Surgical versus non-surgical management for patients with malignant bowel obstruction (S1316): a pragmatic comparative effectiveness trial

Robert S. Krouse, Garnet L. Anderson, Kathryn B. Arnold, Cynthia A. Thomson, Valentine N. Nfonsam, Mazin F. Al-Kasspooles, Joan L. Walker, Virginia Sun, Angeles Alvarez Secord, Ernest S. Han, Alberto M. Leon-Takahashi, David Isla-Ortiz, Phillip Rodgers, Samantha Hendren, Marco Sanchez Salcedo, Jonathan A. Laryea, Whitney S. Graybill, Devin C. Flaherty, Harveshp Mogal, Thomas J. MinerJose M. Pimiento, Mio Kitano, Brian Badgwell, Giles Whalen, Jeffrey P. Lamont, Oscar A. Guevara, Maheswari S. Senthil, Summer B. Dewdney, Eric Silberfein, Jason D. Wright, Bret Friday, Bridget Fahy, Sandeep Anantha Sathyanarayana, Mark O'Rourke, Marie Bakitas, Jeff Sloan, Marcia Grant, Gary B. Deutsch, Jeremiah L. Deneve

Research output: Contribution to journalArticlepeer-review

10 Scopus citations

Abstract

Background: Malignant small bowel obstruction has a poor prognosis and is associated with multiple related symptoms. The optimal treatment approach is often unclear. We aimed to compare surgical versus non-surgical management with the aim to determine the optimal approach for managing malignant bowel obstruction. Methods: S1316 was a pragmatic comparative effectiveness trial done within the National Cancer Trials Network at 30 hospital and cancer research centres in the USA, Mexico, Peru, and Colombia. Participants had an intra-abdominal or retroperitoneal primary cancer confirmed via pathological report and malignant bowel disease; were aged 18 years or older with a Zubrod performance status 0–2 within 1 week before admission; had a surgical indication; and treatment equipoise. Participants were randomly assigned (1:1) to surgical or non-surgical treatment using a dynamic balancing algorithm, balancing on primary tumour type. Patients who declined consent for random assignment were offered a prospective observational patient choice pathway. The primary outcome was the number of days alive and out of the hospital (good days) at 91 days. Analyses were based on intention-to-treat linear, logistic, and Cox regression models combining data from both pathways and adjusting for potential confounders. Treatment complications were assessed in all analysed patients in the study. This completed study is registered with ClinicalTrials.gov, NCT02270450. Findings: From May 11, 2015, to April 27, 2020, 221 patients were enrolled (143 [65%] were female and 78 [35%] were male). There were 199 evaluable participants: 49 in the randomised pathway (24 surgery and 25 non-surgery) and 150 in the patient choice pathway (58 surgery and 92 non-surgery). No difference was seen between surgery and non-surgery for the primary outcome of good days: mean 42·6 days (SD 32·2) in the randomised surgery group, 43·9 days (29·5) in the randomised non-surgery group, 54·8 days (27·0) in the patient choice surgery group, and 52·7 days (30·7) in the patient choice non-surgery group (adjusted mean difference 2·9 additional good days in surgical versus non-surgical treatment [95% CI –5·5 to 11·3]; p=0·50). During their initial hospital stay, six participants died, five due to cancer progression (four patients from the randomised pathway, two in each treatment group, and one from the patient choice pathway, in the surgery group) and one due to malignant bowel obstruction treatment complications (patient choice pathway, non-surgery). The most common grade 3–4 malignant bowel obstruction treatment complication was anaemia (three [6%] patients in the randomised pathway, all in the surgical group, and five [3%] patients in the patient choice pathway, four in the surgical group and one in the non-surgical group). Interpretation: In our study, whether patients received a surgical or non-surgical treatment approach did not influence good days during the first 91 days after registration. These findings should inform treatment decisions for patients hospitalised with malignant bowel obstruction. Funding: Agency for Healthcare Research and Quality and the National Cancer Institute. Translation: For the Spanish translation of the abstract see Supplementary Materials section.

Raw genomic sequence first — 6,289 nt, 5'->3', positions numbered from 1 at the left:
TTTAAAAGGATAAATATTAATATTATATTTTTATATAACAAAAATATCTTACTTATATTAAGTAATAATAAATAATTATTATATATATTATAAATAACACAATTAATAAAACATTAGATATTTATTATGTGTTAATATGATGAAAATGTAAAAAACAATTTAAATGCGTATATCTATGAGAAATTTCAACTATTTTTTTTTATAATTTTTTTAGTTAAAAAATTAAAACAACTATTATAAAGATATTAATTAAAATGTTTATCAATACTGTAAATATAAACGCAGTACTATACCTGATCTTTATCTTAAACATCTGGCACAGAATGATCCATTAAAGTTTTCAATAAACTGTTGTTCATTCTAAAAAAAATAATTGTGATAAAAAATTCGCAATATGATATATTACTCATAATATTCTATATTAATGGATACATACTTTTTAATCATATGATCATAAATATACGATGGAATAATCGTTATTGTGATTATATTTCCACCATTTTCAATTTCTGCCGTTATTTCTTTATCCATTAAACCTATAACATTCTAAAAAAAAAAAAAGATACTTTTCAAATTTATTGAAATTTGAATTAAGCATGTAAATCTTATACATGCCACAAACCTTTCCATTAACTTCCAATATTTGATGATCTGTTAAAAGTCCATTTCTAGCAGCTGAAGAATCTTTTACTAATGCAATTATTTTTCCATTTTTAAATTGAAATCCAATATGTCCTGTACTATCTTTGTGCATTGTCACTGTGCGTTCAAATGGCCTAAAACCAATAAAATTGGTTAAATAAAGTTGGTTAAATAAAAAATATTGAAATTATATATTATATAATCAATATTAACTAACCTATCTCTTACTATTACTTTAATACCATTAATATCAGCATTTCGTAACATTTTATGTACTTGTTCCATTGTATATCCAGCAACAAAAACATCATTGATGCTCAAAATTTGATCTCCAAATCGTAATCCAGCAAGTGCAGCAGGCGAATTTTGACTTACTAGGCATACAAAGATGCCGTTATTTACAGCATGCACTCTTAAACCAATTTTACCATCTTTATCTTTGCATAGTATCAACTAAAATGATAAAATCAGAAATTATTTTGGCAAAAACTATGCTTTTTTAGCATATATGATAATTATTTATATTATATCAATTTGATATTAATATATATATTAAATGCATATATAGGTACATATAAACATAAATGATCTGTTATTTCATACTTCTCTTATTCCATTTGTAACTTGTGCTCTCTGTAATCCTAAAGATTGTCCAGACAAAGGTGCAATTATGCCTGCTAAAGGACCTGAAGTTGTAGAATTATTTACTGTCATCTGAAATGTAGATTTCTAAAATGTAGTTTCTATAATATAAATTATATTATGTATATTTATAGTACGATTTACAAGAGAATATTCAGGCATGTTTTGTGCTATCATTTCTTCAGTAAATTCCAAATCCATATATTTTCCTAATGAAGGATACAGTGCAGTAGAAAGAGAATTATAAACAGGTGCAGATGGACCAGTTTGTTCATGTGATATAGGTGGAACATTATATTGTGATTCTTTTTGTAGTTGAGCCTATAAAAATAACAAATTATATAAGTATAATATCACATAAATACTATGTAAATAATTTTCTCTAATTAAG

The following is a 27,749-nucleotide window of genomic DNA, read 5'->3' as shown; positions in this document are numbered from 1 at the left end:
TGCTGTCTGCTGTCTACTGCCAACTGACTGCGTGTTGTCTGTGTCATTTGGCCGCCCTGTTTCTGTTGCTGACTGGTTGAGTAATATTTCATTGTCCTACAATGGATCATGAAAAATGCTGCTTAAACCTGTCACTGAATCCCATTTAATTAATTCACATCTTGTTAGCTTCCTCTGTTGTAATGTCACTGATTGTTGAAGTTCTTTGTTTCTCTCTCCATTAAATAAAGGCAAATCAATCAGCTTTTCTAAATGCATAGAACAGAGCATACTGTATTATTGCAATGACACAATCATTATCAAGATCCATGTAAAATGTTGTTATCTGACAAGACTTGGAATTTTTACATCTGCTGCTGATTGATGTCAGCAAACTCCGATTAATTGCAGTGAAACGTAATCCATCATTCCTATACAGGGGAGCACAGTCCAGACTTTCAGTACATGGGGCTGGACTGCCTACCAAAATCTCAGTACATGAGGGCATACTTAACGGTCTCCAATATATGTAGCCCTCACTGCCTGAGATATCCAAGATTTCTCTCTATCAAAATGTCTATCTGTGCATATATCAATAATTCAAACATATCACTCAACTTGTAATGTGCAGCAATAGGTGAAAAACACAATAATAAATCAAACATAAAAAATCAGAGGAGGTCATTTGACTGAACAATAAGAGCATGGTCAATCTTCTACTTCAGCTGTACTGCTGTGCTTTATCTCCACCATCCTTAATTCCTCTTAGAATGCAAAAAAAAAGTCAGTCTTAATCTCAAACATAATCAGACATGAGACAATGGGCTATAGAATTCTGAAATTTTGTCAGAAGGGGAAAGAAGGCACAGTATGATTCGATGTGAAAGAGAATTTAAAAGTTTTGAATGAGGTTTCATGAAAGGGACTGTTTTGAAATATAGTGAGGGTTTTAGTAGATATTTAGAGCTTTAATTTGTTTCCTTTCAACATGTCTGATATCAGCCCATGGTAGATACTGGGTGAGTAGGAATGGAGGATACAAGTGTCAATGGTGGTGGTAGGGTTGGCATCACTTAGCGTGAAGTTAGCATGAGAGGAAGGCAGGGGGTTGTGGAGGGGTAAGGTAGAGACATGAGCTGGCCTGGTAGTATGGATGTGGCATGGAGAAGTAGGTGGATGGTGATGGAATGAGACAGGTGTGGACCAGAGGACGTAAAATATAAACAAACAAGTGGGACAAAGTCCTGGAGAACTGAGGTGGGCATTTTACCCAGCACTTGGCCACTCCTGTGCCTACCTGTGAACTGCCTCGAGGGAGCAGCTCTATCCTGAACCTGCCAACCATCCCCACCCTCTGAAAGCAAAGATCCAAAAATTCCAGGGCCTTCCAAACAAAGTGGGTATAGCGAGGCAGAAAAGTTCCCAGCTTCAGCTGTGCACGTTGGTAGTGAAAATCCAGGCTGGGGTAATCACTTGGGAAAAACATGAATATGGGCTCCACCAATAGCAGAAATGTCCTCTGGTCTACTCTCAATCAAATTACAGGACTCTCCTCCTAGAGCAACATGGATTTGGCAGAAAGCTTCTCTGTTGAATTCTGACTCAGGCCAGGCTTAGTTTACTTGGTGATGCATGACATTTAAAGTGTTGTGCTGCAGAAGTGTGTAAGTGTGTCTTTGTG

Original languageEnglish (US)
Pages (from-to)908-918
Number of pages11
JournalThe Lancet Gastroenterology and Hepatology
Volume8
Issue number10
DOIs
StatePublished - Oct 2023
Externally publishedYes

ASJC Scopus subject areas

  • Gastroenterology
  • Hepatology

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